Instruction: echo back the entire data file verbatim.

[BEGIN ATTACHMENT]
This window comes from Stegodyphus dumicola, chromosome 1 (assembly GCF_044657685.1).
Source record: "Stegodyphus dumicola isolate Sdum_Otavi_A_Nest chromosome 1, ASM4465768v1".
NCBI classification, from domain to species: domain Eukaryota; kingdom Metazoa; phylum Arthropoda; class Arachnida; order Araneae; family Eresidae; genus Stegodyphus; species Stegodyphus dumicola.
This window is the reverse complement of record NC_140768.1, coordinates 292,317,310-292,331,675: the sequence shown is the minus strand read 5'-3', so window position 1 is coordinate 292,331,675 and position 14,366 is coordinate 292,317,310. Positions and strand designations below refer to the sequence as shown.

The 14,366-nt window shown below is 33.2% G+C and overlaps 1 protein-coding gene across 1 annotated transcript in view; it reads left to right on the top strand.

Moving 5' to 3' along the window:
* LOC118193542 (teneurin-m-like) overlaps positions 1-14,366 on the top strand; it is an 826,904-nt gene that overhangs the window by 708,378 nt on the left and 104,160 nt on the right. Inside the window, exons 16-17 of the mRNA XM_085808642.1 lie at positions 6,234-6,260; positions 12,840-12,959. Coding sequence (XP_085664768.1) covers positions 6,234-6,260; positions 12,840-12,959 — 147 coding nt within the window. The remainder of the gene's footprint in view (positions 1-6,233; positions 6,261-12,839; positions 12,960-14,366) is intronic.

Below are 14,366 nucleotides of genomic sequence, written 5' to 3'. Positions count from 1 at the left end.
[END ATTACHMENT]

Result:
This window comes from Stegodyphus dumicola, chromosome 1 (assembly GCF_044657685.1).
Source record: "Stegodyphus dumicola isolate Sdum_Otavi_A_Nest chromosome 1, ASM4465768v1".
NCBI classification, from domain to species: domain Eukaryota; kingdom Metazoa; phylum Arthropoda; class Arachnida; order Araneae; family Eresidae; genus Stegodyphus; species Stegodyphus dumicola.
This window is the reverse complement of record NC_140768.1, coordinates 292,317,310-292,331,675: the sequence shown is the minus strand read 5'-3', so window position 1 is coordinate 292,331,675 and position 14,366 is coordinate 292,317,310. Positions and strand designations below refer to the sequence as shown.

The 14,366-nt window shown below is 33.2% G+C and overlaps 1 protein-coding gene across 1 annotated transcript in view; it reads left to right on the top strand.

Moving 5' to 3' along the window:
* LOC118193542 (teneurin-m-like) overlaps positions 1-14,366 on the top strand; it is an 826,904-nt gene that overhangs the window by 708,378 nt on the left and 104,160 nt on the right. Inside the window, exons 16-17 of the mRNA XM_085808642.1 lie at positions 6,234-6,260; positions 12,840-12,959. Coding sequence (XP_085664768.1) covers positions 6,234-6,260; positions 12,840-12,959 — 147 coding nt within the window. The remainder of the gene's footprint in view (positions 1-6,233; positions 6,261-12,839; positions 12,960-14,366) is intronic.

Below are 14,366 nucleotides of genomic sequence, written 5' to 3'. Positions count from 1 at the left end.